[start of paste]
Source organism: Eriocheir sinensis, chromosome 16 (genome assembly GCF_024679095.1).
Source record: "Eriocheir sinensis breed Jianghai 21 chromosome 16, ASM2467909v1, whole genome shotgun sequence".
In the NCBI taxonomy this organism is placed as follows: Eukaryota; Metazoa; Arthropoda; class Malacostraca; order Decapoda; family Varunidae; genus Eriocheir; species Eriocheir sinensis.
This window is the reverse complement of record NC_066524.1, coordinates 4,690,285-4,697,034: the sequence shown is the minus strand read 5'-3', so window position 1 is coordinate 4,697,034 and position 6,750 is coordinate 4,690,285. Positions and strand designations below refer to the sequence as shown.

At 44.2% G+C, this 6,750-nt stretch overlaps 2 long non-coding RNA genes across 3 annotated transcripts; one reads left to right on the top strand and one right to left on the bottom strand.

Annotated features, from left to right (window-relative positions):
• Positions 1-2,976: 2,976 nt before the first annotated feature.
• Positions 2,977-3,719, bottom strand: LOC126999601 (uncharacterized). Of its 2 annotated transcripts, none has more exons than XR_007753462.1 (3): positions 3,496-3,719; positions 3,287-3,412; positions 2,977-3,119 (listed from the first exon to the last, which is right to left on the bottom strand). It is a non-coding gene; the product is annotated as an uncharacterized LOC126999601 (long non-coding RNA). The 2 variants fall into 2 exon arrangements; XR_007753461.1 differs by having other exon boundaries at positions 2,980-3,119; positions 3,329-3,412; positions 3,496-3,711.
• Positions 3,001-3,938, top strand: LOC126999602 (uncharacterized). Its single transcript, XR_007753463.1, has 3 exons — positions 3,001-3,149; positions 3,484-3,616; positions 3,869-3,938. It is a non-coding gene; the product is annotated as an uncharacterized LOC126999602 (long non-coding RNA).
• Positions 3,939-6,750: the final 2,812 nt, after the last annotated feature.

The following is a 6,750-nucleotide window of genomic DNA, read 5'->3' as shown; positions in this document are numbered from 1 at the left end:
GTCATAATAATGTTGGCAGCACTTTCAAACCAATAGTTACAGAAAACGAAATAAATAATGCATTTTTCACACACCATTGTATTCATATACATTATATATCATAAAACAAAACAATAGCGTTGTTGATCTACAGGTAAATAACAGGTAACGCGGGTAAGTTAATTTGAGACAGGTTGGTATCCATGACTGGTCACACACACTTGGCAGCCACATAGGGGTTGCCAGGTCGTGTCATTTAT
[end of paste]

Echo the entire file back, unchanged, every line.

Source organism: Eriocheir sinensis, chromosome 16 (genome assembly GCF_024679095.1).
Source record: "Eriocheir sinensis breed Jianghai 21 chromosome 16, ASM2467909v1, whole genome shotgun sequence".
In the NCBI taxonomy this organism is placed as follows: Eukaryota; Metazoa; Arthropoda; class Malacostraca; order Decapoda; family Varunidae; genus Eriocheir; species Eriocheir sinensis.
This window is the reverse complement of record NC_066524.1, coordinates 4,690,285-4,697,034: the sequence shown is the minus strand read 5'-3', so window position 1 is coordinate 4,697,034 and position 6,750 is coordinate 4,690,285. Positions and strand designations below refer to the sequence as shown.

At 44.2% G+C, this 6,750-nt stretch overlaps 2 long non-coding RNA genes across 3 annotated transcripts; one reads left to right on the top strand and one right to left on the bottom strand.

Annotated features, from left to right (window-relative positions):
• Positions 1-2,976: 2,976 nt before the first annotated feature.
• Positions 2,977-3,719, bottom strand: LOC126999601 (uncharacterized). Of its 2 annotated transcripts, none has more exons than XR_007753462.1 (3): positions 3,496-3,719; positions 3,287-3,412; positions 2,977-3,119 (listed from the first exon to the last, which is right to left on the bottom strand). It is a non-coding gene; the product is annotated as an uncharacterized LOC126999601 (long non-coding RNA). The 2 variants fall into 2 exon arrangements; XR_007753461.1 differs by having other exon boundaries at positions 2,980-3,119; positions 3,329-3,412; positions 3,496-3,711.
• Positions 3,001-3,938, top strand: LOC126999602 (uncharacterized). Its single transcript, XR_007753463.1, has 3 exons — positions 3,001-3,149; positions 3,484-3,616; positions 3,869-3,938. It is a non-coding gene; the product is annotated as an uncharacterized LOC126999602 (long non-coding RNA).
• Positions 3,939-6,750: the final 2,812 nt, after the last annotated feature.

The following is a 6,750-nucleotide window of genomic DNA, read 5'->3' as shown; positions in this document are numbered from 1 at the left end:
GTCATAATAATGTTGGCAGCACTTTCAAACCAATAGTTACAGAAAACGAAATAAATAATGCATTTTTCACACACCATTGTATTCATATACATTATATATCATAAAACAAAACAATAGCGTTGTTGATCTACAGGTAAATAACAGGTAACGCGGGTAAGTTAATTTGAGACAGGTTGGTATCCATGACTGGTCACACACACTTGGCAGCCACATAGGGGTTGCCAGGTCGTGTCATTTAT